Vail Daily column: Caregiving is not just for women |

Vail Daily column: Caregiving is not just for women

While it may be generally accepted that most caregivers are women, there is a growing amount of males who are choosing to take on the caregiving role not only within their own family, but also as a career. Some studies indicate that male caregivers may account for more than a third or more of the caregiving population.

Just 15 years ago, men made up only 19 percent of caregivers in America. According to a recent report from the National Alliance for Caregivers, male caregivers may account for nearly 40 percent of all caregivers.

There are many factors leading to men assuming the caregiver role, including changes in the economy resulting in early retirements and layoffs, the fact that families are no longer living near each other, longer life expectancy and changing gender role perceptions. With more men stepping up to become the family caregiver, it is important to look at how men approach the roll of full-time caregiver.


One of the biggest differences we see between men and women caregivers is in the approach to care. Men are fixers. They approach care with a strategic, fix-it mentality. However, this too often only extends to that of which they already know. Studies have shown that male caregivers frequently do not often seek out additional help from the community, library and senior centers. Rather, they often rely on the web, friends and family.

Much like their female counterparts, male caregivers are likely to face a long list of competing demands for their time and attention. This is especially true if they are still working and must balance the demands of a career with the needs of their loved one. This balancing act is never easy and can lead to stress and anxiety.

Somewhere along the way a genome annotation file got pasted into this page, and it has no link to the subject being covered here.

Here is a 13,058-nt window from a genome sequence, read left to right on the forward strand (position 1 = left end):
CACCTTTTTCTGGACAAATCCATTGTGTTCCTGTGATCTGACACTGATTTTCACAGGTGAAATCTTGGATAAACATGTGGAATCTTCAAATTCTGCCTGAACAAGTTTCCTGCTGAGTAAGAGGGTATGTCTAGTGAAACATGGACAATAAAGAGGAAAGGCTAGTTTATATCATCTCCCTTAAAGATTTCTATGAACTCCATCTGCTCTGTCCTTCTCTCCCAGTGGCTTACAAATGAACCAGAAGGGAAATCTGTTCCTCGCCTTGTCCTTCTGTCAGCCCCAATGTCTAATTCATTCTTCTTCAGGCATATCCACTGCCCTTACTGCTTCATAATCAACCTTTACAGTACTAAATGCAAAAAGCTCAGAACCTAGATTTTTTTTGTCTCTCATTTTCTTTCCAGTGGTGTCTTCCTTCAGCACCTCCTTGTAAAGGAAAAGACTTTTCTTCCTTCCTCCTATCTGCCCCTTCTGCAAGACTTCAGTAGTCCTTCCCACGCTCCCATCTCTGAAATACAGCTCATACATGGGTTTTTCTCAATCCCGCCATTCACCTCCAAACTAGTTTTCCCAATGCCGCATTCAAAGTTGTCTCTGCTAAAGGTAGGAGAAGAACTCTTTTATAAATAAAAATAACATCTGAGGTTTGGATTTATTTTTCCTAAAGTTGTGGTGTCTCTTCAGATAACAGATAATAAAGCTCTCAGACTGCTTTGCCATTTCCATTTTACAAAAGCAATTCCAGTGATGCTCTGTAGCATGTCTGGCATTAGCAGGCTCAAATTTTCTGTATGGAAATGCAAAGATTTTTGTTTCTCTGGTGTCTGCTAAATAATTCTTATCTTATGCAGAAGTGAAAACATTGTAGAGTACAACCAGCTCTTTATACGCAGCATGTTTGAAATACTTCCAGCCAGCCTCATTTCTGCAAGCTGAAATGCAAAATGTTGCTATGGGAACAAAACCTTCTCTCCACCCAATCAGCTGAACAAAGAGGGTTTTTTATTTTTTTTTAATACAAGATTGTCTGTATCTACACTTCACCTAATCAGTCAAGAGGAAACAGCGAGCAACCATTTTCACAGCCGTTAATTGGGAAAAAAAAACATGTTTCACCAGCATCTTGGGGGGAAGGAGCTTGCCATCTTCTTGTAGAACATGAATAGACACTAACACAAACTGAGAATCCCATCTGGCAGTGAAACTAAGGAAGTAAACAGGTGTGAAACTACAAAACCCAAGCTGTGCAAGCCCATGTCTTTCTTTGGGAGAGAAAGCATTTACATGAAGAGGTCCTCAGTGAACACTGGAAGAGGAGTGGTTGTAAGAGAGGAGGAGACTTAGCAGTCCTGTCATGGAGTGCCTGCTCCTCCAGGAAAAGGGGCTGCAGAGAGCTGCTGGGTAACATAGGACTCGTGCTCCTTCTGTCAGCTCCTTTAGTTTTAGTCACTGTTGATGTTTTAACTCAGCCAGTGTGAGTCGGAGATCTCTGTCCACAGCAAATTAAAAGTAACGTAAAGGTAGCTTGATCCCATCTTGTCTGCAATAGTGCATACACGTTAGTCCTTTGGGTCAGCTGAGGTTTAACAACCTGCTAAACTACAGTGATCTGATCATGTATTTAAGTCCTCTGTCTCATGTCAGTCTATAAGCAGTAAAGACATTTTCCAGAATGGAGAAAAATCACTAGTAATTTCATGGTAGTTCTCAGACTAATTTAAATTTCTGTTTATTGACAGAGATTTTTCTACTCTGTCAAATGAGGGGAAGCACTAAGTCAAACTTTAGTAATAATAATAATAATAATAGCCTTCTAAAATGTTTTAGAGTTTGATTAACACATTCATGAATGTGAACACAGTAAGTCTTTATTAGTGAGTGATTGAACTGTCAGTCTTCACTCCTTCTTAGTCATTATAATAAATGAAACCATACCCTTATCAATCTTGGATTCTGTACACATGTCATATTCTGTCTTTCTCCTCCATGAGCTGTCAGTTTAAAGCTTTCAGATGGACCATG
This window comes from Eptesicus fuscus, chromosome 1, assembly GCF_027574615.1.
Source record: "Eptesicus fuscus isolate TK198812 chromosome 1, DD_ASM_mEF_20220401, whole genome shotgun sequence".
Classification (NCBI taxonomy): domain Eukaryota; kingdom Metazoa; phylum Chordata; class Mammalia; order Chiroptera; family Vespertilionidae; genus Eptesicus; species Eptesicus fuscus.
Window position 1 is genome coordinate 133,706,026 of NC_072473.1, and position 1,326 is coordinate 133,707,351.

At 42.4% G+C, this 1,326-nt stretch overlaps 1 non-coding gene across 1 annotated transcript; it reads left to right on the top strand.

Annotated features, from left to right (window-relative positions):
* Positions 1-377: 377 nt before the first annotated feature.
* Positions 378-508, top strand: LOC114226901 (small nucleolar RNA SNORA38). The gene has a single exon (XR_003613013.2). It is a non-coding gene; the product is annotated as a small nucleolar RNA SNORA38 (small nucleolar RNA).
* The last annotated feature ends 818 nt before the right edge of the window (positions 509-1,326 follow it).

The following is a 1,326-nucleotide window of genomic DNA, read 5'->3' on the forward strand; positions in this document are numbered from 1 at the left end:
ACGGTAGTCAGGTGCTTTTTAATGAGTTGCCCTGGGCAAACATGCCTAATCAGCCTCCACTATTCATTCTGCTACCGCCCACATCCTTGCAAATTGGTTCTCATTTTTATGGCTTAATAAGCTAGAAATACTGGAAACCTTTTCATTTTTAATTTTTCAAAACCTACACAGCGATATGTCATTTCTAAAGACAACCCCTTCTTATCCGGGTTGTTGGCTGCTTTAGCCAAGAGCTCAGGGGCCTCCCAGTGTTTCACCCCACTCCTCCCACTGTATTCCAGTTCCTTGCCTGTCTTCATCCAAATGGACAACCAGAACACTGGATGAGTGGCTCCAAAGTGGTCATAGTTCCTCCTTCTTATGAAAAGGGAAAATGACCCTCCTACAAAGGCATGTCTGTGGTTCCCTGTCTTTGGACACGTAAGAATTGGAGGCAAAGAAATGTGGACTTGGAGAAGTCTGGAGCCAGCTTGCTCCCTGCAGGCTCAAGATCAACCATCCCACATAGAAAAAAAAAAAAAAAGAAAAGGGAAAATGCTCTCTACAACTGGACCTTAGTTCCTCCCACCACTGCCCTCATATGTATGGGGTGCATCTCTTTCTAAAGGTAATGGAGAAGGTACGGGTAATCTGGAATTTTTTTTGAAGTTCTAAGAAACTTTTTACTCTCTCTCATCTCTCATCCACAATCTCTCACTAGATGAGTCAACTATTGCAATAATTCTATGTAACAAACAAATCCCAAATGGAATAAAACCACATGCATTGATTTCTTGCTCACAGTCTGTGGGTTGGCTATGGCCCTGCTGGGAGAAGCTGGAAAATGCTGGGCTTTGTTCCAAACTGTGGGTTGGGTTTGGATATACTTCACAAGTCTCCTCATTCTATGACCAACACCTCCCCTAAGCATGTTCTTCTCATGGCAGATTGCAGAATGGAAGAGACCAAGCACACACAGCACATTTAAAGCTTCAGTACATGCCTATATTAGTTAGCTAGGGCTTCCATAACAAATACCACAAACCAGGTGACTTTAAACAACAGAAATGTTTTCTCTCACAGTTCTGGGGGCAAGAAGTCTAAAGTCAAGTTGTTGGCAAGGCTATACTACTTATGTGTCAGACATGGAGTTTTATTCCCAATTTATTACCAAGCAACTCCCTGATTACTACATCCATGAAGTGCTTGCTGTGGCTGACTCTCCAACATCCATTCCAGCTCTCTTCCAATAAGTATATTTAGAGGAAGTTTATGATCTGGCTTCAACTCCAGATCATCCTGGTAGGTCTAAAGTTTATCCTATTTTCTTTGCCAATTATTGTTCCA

Perhaps one of the most challenging obstacles men face as caregivers is the perception that all caregivers are women. Some men report challenges with employers, medical professionals or social service agencies not taking their needs or concerns seriously. While in this modern era of male/female equality, men are often more apprehensive to ask for time off work to care for a loved one. Maybe men may feel that they could be perceived as less committed to their job, or be leery of criticism of coworkers. Hopefully, these instances are decreasing as the number of male caregivers continues to rise.


For male caregivers to avoid burnout, it is important they take time to recharge their batteries. Male caregivers need to pay particular attention to built up frustration and anxiety. They need to talk and share their feelings and frustrations. It makes you no less a man to ask for assistance and advice.

All caregivers, both male and female, need to recognize the importance of taking time to do something for themselves. Exercise, reading, mediation, going to a movie, any activity that gets you away from your responsibilities for a while and lets you focus on yourself and your needs is important. Caregivers need to be cared for, too. The more you focus on caring for yourself, the better you can care for your loved one.


Supporting caregivers, both male and female, is extremely important. Their work is relentless and often under appreciated. It is essential that we all recognize the important role caregivers, both male and female, play.

Caregiving for a family member or friend is all about caring. Don’t be reticent and let frustration and anxiety sway you from assisting those who need help. Ask for and seek assistance. It’s out there!

Judson Haims is the owner of Visiting Angels Home Care in Eagle County. Contact Haims at 970-328-5526 and

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